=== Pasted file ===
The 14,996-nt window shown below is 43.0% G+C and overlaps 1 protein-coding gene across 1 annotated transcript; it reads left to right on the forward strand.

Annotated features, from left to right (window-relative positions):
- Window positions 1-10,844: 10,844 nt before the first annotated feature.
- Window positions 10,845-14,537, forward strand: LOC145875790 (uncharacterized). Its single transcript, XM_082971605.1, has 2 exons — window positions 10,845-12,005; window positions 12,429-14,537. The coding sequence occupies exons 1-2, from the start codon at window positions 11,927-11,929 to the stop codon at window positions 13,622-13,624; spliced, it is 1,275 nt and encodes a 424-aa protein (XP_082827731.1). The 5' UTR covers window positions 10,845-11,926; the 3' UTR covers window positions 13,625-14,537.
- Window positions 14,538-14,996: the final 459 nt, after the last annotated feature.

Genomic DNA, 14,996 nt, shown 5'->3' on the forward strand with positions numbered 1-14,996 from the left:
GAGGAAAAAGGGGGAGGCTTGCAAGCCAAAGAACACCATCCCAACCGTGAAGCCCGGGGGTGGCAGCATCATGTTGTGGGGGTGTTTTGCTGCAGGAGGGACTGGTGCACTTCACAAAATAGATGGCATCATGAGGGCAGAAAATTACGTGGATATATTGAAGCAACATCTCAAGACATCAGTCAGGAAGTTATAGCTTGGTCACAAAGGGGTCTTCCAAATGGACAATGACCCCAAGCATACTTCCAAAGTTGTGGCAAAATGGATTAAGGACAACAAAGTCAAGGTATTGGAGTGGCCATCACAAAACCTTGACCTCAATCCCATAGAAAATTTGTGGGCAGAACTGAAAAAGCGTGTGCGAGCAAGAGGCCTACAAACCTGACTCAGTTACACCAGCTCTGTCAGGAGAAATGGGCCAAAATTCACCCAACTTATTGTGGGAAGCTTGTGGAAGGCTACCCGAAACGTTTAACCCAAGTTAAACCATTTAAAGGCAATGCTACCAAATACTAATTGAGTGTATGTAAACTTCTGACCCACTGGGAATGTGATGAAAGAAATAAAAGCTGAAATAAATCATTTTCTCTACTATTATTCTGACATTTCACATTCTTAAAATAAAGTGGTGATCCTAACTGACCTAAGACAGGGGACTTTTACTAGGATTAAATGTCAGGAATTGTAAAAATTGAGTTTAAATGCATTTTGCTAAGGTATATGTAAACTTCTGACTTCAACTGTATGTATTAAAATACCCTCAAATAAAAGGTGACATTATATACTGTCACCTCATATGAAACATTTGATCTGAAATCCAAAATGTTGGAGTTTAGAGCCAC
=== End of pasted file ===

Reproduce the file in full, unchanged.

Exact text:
The 14,996-nt window shown below is 43.0% G+C and overlaps 1 protein-coding gene across 1 annotated transcript; it reads left to right on the forward strand.

Annotated features, from left to right (window-relative positions):
- Window positions 1-10,844: 10,844 nt before the first annotated feature.
- Window positions 10,845-14,537, forward strand: LOC145875790 (uncharacterized). Its single transcript, XM_082971605.1, has 2 exons — window positions 10,845-12,005; window positions 12,429-14,537. The coding sequence occupies exons 1-2, from the start codon at window positions 11,927-11,929 to the stop codon at window positions 13,622-13,624; spliced, it is 1,275 nt and encodes a 424-aa protein (XP_082827731.1). The 5' UTR covers window positions 10,845-11,926; the 3' UTR covers window positions 13,625-14,537.
- Window positions 14,538-14,996: the final 459 nt, after the last annotated feature.

Genomic DNA, 14,996 nt, shown 5'->3' on the forward strand with positions numbered 1-14,996 from the left:
GAGGAAAAAGGGGGAGGCTTGCAAGCCAAAGAACACCATCCCAACCGTGAAGCCCGGGGGTGGCAGCATCATGTTGTGGGGGTGTTTTGCTGCAGGAGGGACTGGTGCACTTCACAAAATAGATGGCATCATGAGGGCAGAAAATTACGTGGATATATTGAAGCAACATCTCAAGACATCAGTCAGGAAGTTATAGCTTGGTCACAAAGGGGTCTTCCAAATGGACAATGACCCCAAGCATACTTCCAAAGTTGTGGCAAAATGGATTAAGGACAACAAAGTCAAGGTATTGGAGTGGCCATCACAAAACCTTGACCTCAATCCCATAGAAAATTTGTGGGCAGAACTGAAAAAGCGTGTGCGAGCAAGAGGCCTACAAACCTGACTCAGTTACACCAGCTCTGTCAGGAGAAATGGGCCAAAATTCACCCAACTTATTGTGGGAAGCTTGTGGAAGGCTACCCGAAACGTTTAACCCAAGTTAAACCATTTAAAGGCAATGCTACCAAATACTAATTGAGTGTATGTAAACTTCTGACCCACTGGGAATGTGATGAAAGAAATAAAAGCTGAAATAAATCATTTTCTCTACTATTATTCTGACATTTCACATTCTTAAAATAAAGTGGTGATCCTAACTGACCTAAGACAGGGGACTTTTACTAGGATTAAATGTCAGGAATTGTAAAAATTGAGTTTAAATGCATTTTGCTAAGGTATATGTAAACTTCTGACTTCAACTGTATGTATTAAAATACCCTCAAATAAAAGGTGACATTATATACTGTCACCTCATATGAAACATTTGATCTGAAATCCAAAATGTTGGAGTTTAGAGCCAC